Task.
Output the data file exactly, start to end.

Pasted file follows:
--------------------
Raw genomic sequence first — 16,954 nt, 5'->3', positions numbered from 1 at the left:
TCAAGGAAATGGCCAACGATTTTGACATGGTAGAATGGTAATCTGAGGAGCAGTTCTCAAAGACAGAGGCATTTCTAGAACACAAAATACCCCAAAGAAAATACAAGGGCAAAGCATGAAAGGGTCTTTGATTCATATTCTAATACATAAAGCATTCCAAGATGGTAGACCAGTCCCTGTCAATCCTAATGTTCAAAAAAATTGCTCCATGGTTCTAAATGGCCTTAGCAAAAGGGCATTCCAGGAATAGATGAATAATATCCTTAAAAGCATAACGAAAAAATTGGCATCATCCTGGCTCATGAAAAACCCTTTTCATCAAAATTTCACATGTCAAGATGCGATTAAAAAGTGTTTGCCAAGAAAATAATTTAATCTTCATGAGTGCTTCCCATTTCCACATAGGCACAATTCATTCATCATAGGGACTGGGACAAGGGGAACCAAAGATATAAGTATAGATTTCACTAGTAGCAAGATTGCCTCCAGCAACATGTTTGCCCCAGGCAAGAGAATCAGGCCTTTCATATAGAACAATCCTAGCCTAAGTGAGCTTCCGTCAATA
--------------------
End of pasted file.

Raw genomic sequence first — 16,954 nt, 5'->3', positions numbered from 1 at the left:
TCAAGGAAATGGCCAACGATTTTGACATGGTAGAATGGTAATCTGAGGAGCAGTTCTCAAAGACAGAGGCATTTCTAGAACACAAAATACCCCAAAGAAAATACAAGGGCAAAGCATGAAAGGGTCTTTGATTCATATTCTAATACATAAAGCATTCCAAGATGGTAGACCAGTCCCTGTCAATCCTAATGTTCAAAAAAATTGCTCCATGGTTCTAAATGGCCTTAGCAAAAGGGCATTCCAGGAATAGATGAATAATATCCTTAAAAGCATAACGAAAAAATTGGCATCATCCTGGCTCATGAAAAACCCTTTTCATCAAAATTTCACATGTCAAGATGCGATTAAAAAGTGTTTGCCAAGAAAATAATTTAATCTTCATGAGTGCTTCCCATTTCCACATAGGCACAATTCATTCATCATAGGGACTGGGACAAGGGGAACCAAAGATATAAGTATAGATTTCACTAGTAGCAAGATTGCCTCCAGCAACATGTTTGCCCCAGGCAAGAGAATCAGGCCTTTCATATAGAACAATCCTAGCCTAAGTGAGCTTCCGTCAATA